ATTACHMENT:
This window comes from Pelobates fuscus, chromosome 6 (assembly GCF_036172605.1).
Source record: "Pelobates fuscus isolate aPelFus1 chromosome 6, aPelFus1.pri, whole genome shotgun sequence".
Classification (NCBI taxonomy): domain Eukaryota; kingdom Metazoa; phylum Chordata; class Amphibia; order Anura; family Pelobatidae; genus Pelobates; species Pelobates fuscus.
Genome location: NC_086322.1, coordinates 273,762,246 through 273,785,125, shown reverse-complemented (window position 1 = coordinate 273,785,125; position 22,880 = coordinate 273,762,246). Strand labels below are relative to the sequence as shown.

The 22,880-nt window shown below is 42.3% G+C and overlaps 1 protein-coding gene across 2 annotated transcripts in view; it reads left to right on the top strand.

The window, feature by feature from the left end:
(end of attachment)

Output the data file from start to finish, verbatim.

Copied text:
This window comes from Pelobates fuscus, chromosome 6 (assembly GCF_036172605.1).
Source record: "Pelobates fuscus isolate aPelFus1 chromosome 6, aPelFus1.pri, whole genome shotgun sequence".
Classification (NCBI taxonomy): domain Eukaryota; kingdom Metazoa; phylum Chordata; class Amphibia; order Anura; family Pelobatidae; genus Pelobates; species Pelobates fuscus.
Genome location: NC_086322.1, coordinates 273,762,246 through 273,785,125, shown reverse-complemented (window position 1 = coordinate 273,785,125; position 22,880 = coordinate 273,762,246). Strand labels below are relative to the sequence as shown.

The 22,880-nt window shown below is 42.3% G+C and overlaps 1 protein-coding gene across 2 annotated transcripts in view; it reads left to right on the top strand.

The window, feature by feature from the left end: